The University of Queensland, Australian Institute for Bioengineering and Nanotechnology
Bin is currently working as a technical assistance at The Australian Regenerative Medicine Institute (ARMI) and is pursuing a Master of Data Science at Monash University. Her Bachelor degree of Statistics at North China University of Technology was awarded in 2015, with the top 10 overall performance in the Faculty of Science. Her past works aimed at the intersection of parameters inference, mathematical modelling and financial prediction. She was intrigued about taking the theoretical statistics, mathematical modelling and data science tools in a more applied area. Now she is trying to apply clustering algorithms to explain the gene expression pattern and establish a mathematical model to simulate the gene regulatory networks which responsible for the heart formation.
Can you give me a quick overview of the type of mathematics you are studying and its potential impacts for the broader community
I use applied mathematics and statistical methods to identify and assess the transcriptional gene expression in cancer genomics. This primarily includes the analysis of single-cell RNA-sequencing datasets from public available databases to test different patterns of selected genes and their functions.
What did you want to be when you grew up? If not mathematics research, what would have been?
I dreamt of being a scientist when I was young so I chose biology as my main major during my undergraduate study. Now I am working in the field as a computational biologist which joins both maths and biology together.
You attended AMSI BioInfoSummer, what drew you to this event? What was the most valuable part of AMSI BioInfoSummer for you in terms of furthering your career in mathematical sciences?
The most unique part of BioInfoSummer is the various opportunities for students to share their work and exchange ideas, which highly interested me and drew me the event. The networks built not only with peers but also with the experts from different fields of researchers was also very valuable.
In what ways has the experience impacted your maths studies? Did this event lead to any new contacts, projects, collaborations?
The hands-on workshops I attended largely influenced my understanding about maths application in biology content. During the poster session, I found another lab also focusing on the same topic as I did. We exchanged our contacts so that we can share our experience in the future.
Where do you see yourself in five or ten years time?
Maths really motivated me throughout my entire study life and I think I will study and apply more in my future career. In the next five years, I hope to complete my PhD and continue my career as a post-doc.
Did you learn about new career options available to you that you were not aware of prior to attending AMSI BioInfoSummer?
Yes! The career event invited experienced speakers in industry and/or academic who gave a lot of valuable advice and explained different possibilities for the future career.
Who are your mentors? Who do you admire?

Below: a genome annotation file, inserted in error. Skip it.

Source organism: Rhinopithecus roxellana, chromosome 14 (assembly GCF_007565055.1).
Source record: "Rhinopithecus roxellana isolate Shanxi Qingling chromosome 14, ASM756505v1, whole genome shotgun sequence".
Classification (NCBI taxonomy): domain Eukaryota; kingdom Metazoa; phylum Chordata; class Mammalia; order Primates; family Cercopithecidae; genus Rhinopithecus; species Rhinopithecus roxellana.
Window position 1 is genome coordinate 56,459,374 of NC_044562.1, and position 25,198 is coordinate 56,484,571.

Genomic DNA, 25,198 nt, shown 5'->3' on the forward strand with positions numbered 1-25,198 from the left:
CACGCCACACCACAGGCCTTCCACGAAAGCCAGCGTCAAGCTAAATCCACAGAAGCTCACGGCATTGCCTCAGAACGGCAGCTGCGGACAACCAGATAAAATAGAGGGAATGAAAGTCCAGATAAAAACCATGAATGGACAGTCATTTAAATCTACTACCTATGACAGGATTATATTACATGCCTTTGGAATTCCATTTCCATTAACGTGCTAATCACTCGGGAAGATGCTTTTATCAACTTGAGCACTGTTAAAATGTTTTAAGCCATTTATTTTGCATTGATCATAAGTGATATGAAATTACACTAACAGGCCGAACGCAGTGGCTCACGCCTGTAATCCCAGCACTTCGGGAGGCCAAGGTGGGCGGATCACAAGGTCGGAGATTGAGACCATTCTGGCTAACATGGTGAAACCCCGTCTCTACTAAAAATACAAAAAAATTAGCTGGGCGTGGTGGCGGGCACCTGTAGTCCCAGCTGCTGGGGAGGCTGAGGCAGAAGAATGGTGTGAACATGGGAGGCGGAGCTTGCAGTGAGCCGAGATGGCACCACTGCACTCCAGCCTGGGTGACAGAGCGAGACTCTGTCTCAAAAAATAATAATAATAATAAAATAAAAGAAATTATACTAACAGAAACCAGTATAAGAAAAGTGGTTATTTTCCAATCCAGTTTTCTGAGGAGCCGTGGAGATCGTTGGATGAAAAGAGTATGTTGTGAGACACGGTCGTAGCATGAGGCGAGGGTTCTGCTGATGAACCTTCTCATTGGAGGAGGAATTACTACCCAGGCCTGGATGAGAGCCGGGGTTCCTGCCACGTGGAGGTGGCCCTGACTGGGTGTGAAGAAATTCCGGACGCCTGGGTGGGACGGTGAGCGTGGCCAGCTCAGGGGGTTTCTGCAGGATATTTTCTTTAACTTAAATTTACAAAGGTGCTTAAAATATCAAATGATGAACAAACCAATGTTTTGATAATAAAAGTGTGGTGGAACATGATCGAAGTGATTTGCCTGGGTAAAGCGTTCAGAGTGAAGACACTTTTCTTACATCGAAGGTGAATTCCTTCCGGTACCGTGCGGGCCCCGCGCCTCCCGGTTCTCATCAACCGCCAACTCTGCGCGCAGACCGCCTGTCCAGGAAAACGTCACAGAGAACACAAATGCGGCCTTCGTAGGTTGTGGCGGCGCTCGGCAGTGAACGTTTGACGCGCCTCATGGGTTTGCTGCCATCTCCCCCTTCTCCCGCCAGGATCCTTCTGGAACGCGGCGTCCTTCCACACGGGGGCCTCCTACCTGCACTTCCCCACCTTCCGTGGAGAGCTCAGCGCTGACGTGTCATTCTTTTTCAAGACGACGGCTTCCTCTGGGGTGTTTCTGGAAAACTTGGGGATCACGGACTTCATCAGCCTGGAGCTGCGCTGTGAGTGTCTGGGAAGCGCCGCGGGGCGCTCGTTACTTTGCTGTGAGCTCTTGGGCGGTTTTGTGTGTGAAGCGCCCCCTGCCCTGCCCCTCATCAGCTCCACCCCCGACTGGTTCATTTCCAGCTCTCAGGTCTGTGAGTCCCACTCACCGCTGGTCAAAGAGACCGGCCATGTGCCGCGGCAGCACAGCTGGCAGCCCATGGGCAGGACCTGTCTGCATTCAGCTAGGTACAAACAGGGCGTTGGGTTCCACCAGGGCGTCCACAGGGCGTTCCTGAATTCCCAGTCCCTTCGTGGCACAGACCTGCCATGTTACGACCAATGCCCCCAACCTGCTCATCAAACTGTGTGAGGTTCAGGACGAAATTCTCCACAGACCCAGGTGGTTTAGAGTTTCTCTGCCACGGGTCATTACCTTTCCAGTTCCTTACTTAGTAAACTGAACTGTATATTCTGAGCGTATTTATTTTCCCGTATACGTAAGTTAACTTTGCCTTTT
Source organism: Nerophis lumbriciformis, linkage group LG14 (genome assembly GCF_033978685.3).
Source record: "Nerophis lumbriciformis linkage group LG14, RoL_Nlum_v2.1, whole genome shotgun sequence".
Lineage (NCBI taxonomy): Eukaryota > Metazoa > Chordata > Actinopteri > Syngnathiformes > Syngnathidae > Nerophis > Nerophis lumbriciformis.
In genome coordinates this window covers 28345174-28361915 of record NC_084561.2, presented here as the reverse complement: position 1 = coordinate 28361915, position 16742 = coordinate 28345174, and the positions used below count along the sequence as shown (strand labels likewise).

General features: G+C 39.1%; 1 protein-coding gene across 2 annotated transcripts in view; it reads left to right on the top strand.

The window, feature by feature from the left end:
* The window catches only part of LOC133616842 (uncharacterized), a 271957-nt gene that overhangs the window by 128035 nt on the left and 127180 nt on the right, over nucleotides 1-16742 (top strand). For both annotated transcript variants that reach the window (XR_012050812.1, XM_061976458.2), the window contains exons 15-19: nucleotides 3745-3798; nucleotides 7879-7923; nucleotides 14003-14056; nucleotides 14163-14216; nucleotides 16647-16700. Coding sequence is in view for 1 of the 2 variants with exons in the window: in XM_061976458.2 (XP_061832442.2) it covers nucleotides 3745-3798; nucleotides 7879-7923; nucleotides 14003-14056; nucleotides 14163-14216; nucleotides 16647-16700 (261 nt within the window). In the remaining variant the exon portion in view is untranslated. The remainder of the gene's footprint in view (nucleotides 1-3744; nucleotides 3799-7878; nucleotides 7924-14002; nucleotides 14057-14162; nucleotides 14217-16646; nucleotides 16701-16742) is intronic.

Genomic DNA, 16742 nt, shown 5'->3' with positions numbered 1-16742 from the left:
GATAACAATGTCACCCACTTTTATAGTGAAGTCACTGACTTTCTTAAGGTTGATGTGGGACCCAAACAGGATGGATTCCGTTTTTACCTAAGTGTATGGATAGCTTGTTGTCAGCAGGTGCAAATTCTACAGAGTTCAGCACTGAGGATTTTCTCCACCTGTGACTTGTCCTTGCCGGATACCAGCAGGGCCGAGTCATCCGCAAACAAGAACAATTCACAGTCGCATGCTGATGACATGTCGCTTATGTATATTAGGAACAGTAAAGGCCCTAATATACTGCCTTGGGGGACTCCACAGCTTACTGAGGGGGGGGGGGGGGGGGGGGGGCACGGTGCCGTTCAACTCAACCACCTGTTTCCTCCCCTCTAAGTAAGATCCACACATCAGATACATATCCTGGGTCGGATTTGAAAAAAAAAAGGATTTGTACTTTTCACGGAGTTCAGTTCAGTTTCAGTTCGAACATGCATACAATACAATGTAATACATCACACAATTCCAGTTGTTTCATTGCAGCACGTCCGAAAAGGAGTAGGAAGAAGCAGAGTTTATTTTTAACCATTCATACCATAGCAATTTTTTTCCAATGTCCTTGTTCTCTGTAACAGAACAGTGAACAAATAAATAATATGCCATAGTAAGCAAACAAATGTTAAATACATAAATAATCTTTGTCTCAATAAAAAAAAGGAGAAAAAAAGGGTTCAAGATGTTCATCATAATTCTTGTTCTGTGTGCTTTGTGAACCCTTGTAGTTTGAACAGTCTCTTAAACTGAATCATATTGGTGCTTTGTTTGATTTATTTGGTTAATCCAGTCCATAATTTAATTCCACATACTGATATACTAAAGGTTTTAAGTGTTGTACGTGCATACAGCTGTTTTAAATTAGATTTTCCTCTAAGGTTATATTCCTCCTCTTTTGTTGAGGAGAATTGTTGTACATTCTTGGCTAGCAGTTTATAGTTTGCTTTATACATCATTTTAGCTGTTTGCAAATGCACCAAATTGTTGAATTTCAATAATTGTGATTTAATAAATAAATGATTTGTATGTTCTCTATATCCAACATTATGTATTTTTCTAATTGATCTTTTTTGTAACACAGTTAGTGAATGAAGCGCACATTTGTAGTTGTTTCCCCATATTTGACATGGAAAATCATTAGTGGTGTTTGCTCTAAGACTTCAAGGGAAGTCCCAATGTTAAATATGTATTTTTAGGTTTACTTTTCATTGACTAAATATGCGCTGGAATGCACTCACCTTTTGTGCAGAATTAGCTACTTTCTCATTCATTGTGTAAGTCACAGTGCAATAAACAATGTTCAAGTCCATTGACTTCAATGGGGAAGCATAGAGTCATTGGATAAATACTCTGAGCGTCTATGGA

My supervisor Associate Professor Jessica Mar has always been the person guiding me through my study. She has a strong mathematics background and encourages me to pursue a math career.
You received a CHOOSEMATHS Grant to assist your attendance at AMSI BioInfoSummer. How important was this in terms of your ability to attend and fully participate in the sessions throughout the week?
As a PhD student, the grant was important in financially supporting my attendance at the conference as well as providing the opportunity and encouragement to study Maths. I learnt about this grant through my supervisor and the BioinforSummer website.
How important are initiatives such as the CHOOSEMATHS Grants in terms of fostering the participation and achievement of women in mathematics, particularly in terms of access to networking opportunities and further training opportunities?
Initiatives such as CHOOSEMATHS Grants are extremely important in providing women in mathematics opportunities to step out and build connections. It also links women together to share experiences and support each other through the obstacles and I am determined to help others in pursuing a Math career in the future.
The CHOOSEMATHS Grants are part of a broader program being delivered by AMSI Schools with support from BHP Foundation to turn the tide on Australia’s maths deficit and strengthen maths education and participation of women across the discipline. What do you see as the big challenges facing maths in Australia, particularly for women?
I think there is a lack of great maths teachers at secondary school. There needs to be encouragement early on (primary and high school level) for young women to study and continue studies of mathematics so that young women can be inspired and rise their passion and interest in Maths.
Best piece of advice you’ve received?
The future of maths is bright as every field needs it!
If a peer asked you if they should attend AMSI BioInfoSummer, how would you describe the conference to them?
A friendly and informative conference that provides a hands-on workshops to the learning of data analysis principles in multi-discipline research.